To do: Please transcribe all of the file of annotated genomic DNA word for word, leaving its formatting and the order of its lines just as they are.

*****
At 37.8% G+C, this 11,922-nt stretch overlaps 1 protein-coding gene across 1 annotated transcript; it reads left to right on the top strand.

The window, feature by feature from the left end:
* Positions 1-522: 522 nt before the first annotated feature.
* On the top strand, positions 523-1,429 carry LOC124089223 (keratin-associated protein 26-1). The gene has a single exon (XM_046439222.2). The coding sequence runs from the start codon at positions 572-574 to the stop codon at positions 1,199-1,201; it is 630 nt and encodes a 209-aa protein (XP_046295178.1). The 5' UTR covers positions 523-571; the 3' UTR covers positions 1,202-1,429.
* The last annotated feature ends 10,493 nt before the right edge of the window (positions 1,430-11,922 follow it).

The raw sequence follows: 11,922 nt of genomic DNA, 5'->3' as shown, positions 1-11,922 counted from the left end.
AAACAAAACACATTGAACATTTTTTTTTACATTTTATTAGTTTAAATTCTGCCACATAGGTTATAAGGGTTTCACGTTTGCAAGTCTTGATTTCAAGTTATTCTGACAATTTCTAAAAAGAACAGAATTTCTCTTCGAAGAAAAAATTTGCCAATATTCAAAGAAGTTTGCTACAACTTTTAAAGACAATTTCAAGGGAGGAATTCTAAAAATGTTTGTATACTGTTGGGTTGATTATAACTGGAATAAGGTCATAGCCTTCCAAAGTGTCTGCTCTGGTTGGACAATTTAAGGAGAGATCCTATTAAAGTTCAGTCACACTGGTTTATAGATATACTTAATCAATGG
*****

At 37.8% G+C, this 11,922-nt stretch overlaps 1 protein-coding gene across 1 annotated transcript; it reads left to right on the top strand.

The window, feature by feature from the left end:
* Positions 1-522: 522 nt before the first annotated feature.
* On the top strand, positions 523-1,429 carry LOC124089223 (keratin-associated protein 26-1). The gene has a single exon (XM_046439222.2). The coding sequence runs from the start codon at positions 572-574 to the stop codon at positions 1,199-1,201; it is 630 nt and encodes a 209-aa protein (XP_046295178.1). The 5' UTR covers positions 523-571; the 3' UTR covers positions 1,202-1,429.
* The last annotated feature ends 10,493 nt before the right edge of the window (positions 1,430-11,922 follow it).

The raw sequence follows: 11,922 nt of genomic DNA, 5'->3' as shown, positions 1-11,922 counted from the left end.
AAACAAAACACATTGAACATTTTTTTTTACATTTTATTAGTTTAAATTCTGCCACATAGGTTATAAGGGTTTCACGTTTGCAAGTCTTGATTTCAAGTTATTCTGACAATTTCTAAAAAGAACAGAATTTCTCTTCGAAGAAAAAATTTGCCAATATTCAAAGAAGTTTGCTACAACTTTTAAAGACAATTTCAAGGGAGGAATTCTAAAAATGTTTGTATACTGTTGGGTTGATTATAACTGGAATAAGGTCATAGCCTTCCAAAGTGTCTGCTCTGGTTGGACAATTTAAGGAGAGATCCTATTAAAGTTCAGTCACACTGGTTTATAGATATACTTAATCAATGG